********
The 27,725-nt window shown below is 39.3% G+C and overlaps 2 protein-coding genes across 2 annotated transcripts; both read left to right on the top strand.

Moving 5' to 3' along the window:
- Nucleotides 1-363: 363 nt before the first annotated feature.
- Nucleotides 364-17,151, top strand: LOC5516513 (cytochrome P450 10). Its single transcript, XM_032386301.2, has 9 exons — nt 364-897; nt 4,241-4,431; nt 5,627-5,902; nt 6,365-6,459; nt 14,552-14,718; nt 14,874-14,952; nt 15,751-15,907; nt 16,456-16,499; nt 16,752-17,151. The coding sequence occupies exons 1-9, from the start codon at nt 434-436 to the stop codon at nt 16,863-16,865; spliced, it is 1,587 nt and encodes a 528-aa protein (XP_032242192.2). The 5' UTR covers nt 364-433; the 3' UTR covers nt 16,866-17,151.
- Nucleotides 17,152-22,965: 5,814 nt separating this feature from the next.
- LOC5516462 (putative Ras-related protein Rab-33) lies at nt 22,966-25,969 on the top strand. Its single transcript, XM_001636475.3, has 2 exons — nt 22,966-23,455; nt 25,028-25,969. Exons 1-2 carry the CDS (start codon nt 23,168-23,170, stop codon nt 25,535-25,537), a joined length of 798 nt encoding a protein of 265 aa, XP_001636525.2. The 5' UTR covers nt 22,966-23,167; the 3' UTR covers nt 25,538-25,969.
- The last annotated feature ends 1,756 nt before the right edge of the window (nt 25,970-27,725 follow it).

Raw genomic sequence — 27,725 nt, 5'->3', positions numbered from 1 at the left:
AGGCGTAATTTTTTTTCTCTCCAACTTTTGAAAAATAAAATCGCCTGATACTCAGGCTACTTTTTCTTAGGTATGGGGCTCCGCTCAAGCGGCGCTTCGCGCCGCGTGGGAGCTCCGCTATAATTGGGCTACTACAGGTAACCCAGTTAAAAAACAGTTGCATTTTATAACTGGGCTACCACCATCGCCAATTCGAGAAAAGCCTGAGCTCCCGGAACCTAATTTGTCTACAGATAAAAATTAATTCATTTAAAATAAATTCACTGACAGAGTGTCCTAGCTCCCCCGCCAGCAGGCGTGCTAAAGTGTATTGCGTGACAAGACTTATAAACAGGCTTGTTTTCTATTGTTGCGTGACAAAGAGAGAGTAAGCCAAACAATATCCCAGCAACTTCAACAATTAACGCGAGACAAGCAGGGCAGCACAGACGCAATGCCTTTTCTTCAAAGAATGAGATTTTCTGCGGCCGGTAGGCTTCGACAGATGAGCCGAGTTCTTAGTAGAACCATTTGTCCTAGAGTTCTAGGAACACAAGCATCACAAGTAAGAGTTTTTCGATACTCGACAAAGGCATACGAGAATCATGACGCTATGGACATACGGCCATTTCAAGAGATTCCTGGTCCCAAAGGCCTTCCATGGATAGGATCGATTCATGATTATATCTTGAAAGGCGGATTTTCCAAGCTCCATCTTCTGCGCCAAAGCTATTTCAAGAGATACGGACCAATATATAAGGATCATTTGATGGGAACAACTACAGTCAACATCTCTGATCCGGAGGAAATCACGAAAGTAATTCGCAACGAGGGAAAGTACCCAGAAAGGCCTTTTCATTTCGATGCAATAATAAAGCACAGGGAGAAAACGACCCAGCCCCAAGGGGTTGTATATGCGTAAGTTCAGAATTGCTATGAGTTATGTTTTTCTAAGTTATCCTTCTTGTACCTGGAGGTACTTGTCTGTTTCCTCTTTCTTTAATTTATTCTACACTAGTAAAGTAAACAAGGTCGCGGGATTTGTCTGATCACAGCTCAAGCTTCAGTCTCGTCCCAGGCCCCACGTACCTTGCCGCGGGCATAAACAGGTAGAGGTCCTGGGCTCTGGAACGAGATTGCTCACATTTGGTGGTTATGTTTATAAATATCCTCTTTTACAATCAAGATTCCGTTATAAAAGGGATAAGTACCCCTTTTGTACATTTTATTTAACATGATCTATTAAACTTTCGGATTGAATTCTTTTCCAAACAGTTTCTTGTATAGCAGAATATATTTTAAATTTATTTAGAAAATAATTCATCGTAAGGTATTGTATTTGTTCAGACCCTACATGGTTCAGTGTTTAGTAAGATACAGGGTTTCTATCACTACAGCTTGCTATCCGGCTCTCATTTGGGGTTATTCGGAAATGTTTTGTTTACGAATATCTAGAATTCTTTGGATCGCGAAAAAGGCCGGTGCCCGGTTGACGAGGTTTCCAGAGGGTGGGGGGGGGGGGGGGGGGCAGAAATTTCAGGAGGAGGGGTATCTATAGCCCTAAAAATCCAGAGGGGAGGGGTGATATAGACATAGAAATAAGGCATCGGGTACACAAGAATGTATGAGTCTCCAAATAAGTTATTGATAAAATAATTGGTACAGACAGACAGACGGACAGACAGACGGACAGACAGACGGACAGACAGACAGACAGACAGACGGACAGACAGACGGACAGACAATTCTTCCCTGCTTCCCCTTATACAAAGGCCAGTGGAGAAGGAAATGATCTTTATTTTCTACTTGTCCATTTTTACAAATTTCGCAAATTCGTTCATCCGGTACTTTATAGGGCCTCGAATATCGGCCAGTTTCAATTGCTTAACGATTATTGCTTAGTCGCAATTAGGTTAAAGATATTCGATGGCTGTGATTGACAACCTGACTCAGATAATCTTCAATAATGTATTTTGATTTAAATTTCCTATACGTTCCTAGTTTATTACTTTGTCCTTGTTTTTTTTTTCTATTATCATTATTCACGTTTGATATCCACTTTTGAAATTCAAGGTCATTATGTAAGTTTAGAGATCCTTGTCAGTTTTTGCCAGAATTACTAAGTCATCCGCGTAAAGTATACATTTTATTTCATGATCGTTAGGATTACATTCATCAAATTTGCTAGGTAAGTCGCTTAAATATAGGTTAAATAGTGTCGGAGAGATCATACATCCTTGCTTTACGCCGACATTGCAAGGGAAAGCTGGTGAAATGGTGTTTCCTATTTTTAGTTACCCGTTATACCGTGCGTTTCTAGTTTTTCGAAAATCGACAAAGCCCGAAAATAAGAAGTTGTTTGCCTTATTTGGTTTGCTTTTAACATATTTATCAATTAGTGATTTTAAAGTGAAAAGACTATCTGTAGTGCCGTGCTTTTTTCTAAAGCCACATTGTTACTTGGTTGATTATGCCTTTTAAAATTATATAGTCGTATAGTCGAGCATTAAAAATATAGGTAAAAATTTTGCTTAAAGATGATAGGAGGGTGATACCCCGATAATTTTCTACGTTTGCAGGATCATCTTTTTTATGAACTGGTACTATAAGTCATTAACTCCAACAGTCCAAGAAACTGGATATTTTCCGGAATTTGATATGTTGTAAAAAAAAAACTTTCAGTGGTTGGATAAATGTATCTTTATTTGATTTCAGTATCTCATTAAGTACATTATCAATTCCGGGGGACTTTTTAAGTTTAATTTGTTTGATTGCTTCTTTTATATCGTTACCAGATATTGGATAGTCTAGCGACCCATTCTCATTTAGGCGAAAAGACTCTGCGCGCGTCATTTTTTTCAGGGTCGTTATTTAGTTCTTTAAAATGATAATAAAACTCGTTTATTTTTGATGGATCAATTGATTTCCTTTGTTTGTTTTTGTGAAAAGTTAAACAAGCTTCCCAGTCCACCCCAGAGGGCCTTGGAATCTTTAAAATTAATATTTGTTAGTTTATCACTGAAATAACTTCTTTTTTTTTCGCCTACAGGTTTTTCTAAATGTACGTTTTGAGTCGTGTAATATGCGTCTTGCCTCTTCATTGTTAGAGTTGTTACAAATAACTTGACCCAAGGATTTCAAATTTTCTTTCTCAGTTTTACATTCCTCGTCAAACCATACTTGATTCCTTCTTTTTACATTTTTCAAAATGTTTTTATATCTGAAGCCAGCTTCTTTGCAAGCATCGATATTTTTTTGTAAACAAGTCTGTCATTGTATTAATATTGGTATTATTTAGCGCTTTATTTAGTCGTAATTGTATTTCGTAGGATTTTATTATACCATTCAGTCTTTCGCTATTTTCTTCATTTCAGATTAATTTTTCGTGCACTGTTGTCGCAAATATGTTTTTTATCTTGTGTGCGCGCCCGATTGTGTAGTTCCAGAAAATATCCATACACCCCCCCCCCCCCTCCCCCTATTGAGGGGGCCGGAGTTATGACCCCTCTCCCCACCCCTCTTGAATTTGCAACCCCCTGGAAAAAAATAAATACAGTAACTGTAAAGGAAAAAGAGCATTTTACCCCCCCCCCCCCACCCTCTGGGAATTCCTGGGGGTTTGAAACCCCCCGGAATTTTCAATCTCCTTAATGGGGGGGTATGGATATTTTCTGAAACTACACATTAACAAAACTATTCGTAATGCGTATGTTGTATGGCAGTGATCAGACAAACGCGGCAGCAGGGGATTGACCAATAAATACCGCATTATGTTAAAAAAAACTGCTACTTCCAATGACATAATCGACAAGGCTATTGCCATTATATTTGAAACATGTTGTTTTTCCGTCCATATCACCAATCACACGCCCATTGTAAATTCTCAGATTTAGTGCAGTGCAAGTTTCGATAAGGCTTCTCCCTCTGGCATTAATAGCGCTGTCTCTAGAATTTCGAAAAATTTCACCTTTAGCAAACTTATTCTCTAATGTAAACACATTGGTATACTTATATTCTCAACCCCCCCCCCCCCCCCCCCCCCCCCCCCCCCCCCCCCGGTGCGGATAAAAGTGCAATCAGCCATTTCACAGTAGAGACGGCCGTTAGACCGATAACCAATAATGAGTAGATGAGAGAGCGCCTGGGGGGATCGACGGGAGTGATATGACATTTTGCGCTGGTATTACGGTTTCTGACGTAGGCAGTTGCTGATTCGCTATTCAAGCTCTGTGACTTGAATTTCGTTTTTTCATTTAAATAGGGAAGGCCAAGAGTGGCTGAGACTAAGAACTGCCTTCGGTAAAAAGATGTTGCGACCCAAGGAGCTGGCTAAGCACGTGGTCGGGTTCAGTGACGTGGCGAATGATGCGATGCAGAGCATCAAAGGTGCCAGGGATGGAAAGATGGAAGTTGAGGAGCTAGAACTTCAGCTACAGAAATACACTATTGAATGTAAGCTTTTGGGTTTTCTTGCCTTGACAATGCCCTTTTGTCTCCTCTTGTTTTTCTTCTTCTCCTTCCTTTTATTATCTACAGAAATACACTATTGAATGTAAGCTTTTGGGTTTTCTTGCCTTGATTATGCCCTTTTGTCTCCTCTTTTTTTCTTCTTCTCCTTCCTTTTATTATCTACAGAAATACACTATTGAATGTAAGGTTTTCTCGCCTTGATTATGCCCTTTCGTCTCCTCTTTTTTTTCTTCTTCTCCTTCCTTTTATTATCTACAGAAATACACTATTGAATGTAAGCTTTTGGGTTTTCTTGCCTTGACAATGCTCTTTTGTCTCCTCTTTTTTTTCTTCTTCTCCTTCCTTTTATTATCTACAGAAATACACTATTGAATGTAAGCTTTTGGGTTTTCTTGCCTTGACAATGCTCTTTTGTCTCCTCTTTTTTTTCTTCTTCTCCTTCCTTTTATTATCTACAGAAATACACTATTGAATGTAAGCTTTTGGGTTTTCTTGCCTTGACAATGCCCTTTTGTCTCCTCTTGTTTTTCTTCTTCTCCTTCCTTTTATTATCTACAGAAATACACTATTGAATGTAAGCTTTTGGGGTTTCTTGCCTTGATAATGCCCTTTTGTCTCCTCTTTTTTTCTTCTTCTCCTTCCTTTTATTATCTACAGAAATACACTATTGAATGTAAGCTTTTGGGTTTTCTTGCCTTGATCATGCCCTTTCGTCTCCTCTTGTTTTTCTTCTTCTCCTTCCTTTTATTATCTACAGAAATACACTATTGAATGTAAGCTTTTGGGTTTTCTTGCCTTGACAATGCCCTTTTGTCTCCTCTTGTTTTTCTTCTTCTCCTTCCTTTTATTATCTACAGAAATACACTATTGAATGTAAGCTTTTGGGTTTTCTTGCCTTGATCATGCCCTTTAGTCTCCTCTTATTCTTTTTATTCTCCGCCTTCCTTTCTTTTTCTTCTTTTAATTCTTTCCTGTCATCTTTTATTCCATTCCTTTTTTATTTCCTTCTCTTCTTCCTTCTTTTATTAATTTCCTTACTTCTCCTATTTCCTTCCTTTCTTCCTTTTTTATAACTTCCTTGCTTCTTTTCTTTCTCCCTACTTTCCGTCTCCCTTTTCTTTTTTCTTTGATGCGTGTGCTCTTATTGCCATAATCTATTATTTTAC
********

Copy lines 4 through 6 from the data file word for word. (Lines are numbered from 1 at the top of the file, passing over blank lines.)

- Nucleotides 364-17,151, top strand: LOC5516513 (cytochrome P450 10). Its single transcript, XM_032386301.2, has 9 exons — nt 364-897; nt 4,241-4,431; nt 5,627-5,902; nt 6,365-6,459; nt 14,552-14,718; nt 14,874-14,952; nt 15,751-15,907; nt 16,456-16,499; nt 16,752-17,151. The coding sequence occupies exons 1-9, from the start codon at nt 434-436 to the stop codon at nt 16,863-16,865; spliced, it is 1,587 nt and encodes a 528-aa protein (XP_032242192.2). The 5' UTR covers nt 364-433; the 3' UTR covers nt 16,866-17,151.
- Nucleotides 17,152-22,965: 5,814 nt separating this feature from the next.
- LOC5516462 (putative Ras-related protein Rab-33) lies at nt 22,966-25,969 on the top strand. Its single transcript, XM_001636475.3, has 2 exons — nt 22,966-23,455; nt 25,028-25,969. Exons 1-2 carry the CDS (start codon nt 23,168-23,170, stop codon nt 25,535-25,537), a joined length of 798 nt encoding a protein of 265 aa, XP_001636525.2. The 5' UTR covers nt 22,966-23,167; the 3' UTR covers nt 25,538-25,969.